- 40 California condors and many additional flights for radio telemetry to locate birds in the wild
- 59 black-footed
Art exhibit with photos captured on LightHawk flights
Photographer and LightHawk friend/partner J Henry Fair will have his work featured at the Adirondack Experience, The Museum on Blue Mountain Lake. The temporary exhibit opens July 1 and features his aerial photographs of Adirondack Park.
Adirondack Park is the largest publicly protected area in the United States mainland. It is a place many people visit to rest, relax and recharge
in mountains, forests, lakes and streams. Despite this, it bears the marks of nearly 200 years of use and abuse.
According to the museum's description, "The impact of human activity in the Adirondack Park is often easiest to grasp when seen from above. Scarring of the landscape from mining, paper mills, agriculture, recreation, and climate change are not always apparent from the ground, often hidden from road view and scenic trails. Photographer J. Henry Fair's monumental aerial photographic prints document changes in the landscape, from the towering piles of tailings (a byproduct of iron mining) on Lyon Mountain to the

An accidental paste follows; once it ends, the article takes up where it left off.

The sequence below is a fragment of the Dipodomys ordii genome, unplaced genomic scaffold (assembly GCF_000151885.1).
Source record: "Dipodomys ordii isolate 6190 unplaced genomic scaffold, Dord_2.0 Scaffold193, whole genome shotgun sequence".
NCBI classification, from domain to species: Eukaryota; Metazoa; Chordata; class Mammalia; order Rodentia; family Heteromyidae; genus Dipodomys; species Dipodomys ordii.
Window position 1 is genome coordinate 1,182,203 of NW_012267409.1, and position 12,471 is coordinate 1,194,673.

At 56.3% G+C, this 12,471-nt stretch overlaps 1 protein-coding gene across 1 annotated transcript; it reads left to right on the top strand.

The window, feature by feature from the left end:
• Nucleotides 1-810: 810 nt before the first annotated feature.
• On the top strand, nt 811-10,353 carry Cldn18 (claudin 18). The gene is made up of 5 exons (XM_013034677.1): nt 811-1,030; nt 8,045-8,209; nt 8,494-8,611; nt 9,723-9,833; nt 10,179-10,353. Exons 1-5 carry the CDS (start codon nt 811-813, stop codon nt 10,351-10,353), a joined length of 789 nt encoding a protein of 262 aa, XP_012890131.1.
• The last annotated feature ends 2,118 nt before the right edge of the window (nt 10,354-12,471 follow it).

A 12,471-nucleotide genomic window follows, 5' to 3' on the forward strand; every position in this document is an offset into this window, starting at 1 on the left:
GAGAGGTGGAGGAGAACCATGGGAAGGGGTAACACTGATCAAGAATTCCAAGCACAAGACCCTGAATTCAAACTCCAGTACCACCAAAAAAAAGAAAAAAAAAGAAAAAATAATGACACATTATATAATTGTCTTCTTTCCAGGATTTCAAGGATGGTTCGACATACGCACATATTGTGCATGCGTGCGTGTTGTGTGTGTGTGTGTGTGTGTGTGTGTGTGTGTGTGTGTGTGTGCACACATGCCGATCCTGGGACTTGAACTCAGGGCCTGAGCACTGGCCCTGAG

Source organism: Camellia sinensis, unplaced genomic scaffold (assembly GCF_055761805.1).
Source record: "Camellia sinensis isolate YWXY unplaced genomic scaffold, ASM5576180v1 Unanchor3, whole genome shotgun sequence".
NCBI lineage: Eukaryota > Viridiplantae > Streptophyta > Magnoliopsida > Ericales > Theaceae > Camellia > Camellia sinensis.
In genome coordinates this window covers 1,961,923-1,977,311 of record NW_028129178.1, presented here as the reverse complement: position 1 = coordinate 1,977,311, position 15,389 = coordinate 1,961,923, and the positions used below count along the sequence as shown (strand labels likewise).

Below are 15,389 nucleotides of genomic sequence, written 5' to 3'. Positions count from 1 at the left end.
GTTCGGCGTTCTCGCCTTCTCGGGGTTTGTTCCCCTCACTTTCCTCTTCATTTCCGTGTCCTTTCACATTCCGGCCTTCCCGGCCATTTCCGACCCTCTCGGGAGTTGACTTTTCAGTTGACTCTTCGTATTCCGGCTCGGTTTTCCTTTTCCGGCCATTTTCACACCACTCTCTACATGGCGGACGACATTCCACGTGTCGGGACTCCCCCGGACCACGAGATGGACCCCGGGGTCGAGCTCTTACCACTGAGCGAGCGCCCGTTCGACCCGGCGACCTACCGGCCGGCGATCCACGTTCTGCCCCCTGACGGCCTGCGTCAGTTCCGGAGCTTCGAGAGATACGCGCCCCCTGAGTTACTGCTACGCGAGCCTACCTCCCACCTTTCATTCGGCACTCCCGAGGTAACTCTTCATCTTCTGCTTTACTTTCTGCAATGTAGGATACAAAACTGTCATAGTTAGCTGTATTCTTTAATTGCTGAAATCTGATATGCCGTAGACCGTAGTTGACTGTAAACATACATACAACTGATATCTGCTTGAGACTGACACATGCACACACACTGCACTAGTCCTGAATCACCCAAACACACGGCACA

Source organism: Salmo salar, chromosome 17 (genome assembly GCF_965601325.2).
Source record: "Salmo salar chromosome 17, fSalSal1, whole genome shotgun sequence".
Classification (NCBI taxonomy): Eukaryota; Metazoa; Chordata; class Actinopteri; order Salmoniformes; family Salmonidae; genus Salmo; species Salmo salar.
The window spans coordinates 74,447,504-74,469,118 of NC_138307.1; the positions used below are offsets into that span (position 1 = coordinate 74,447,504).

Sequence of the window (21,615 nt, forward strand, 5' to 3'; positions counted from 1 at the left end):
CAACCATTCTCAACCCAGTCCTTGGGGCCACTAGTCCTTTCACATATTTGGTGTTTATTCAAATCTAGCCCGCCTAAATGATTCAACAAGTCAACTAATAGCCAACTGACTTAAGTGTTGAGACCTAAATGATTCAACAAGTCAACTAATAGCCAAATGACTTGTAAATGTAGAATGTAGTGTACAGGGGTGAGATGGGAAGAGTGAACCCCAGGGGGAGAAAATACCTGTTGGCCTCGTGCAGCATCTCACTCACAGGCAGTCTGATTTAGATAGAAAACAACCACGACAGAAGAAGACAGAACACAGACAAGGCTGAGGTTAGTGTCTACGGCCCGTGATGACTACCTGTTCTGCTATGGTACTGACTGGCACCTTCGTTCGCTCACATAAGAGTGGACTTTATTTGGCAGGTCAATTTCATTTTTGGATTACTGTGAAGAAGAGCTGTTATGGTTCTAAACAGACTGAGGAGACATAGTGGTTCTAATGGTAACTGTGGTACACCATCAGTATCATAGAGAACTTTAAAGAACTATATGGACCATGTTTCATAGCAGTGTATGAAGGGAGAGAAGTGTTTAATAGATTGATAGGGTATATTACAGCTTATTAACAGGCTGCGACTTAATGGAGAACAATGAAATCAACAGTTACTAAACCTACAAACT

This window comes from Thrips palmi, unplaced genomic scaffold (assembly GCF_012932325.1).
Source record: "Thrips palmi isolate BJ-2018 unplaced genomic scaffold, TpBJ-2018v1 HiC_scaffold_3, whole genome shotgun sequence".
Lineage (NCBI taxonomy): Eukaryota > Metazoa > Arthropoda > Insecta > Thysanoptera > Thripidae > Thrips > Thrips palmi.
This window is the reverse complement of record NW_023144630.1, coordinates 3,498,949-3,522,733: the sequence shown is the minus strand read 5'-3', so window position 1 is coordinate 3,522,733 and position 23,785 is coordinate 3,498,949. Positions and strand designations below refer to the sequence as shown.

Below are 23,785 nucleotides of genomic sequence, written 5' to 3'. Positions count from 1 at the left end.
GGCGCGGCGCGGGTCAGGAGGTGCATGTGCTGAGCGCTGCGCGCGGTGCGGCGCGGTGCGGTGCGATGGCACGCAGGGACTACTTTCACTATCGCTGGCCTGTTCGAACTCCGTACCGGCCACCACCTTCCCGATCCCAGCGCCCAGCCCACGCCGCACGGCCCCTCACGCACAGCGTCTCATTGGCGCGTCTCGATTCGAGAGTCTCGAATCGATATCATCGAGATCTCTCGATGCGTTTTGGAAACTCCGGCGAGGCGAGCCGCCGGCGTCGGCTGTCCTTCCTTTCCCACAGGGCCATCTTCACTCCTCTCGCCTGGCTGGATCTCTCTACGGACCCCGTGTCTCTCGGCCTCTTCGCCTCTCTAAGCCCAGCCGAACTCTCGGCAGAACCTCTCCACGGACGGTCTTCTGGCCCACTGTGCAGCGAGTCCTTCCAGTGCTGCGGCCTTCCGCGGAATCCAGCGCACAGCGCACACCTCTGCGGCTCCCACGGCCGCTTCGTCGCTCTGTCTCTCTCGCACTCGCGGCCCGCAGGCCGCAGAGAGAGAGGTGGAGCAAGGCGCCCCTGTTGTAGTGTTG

acreage of trees cut to allow the creation of an Olympic bobsled run. Resembling colorful abstract paintings, these images sometimes require a closer look to fully realize that beauty hides a less attractive story."
If you get the experience, visit the exhibit and see for yourself how flight can provide a unique and awe-inspiring perspective on conservation issues. LightHawk is proud to have participated in this project and excited for our friend and partner J Henry Fair.
LightHawk Photo of the Month
Renowned conservation photographer and longtime LightHawk partner, Jon Waterman. He is working on a National Geographic book Atlas of American Wilds and a film about wilderness, to be released in 2023, to celebrate the 2024 60th anniversary of the Wilderness Act. This photo from Utah's features Grand Staircase Escalante Monument. Photo by Jon Waterman/LightHawk
Subscribe to LightHawk's YouTube channel
Have you subscribed to LightHawk's YouTube channel? We would like to grow this outlet in the future but we need your help! We need a minimum of 100 subscribers to customize our YouTube address. Once we are able to customize the address, it will be easier for others to find it. As the channel grows, we hope to create more content highlighting the work of our volunteer pilots and conservation partners. Please take a moment to subscribe to the LightHawk YouTube channel at the link below.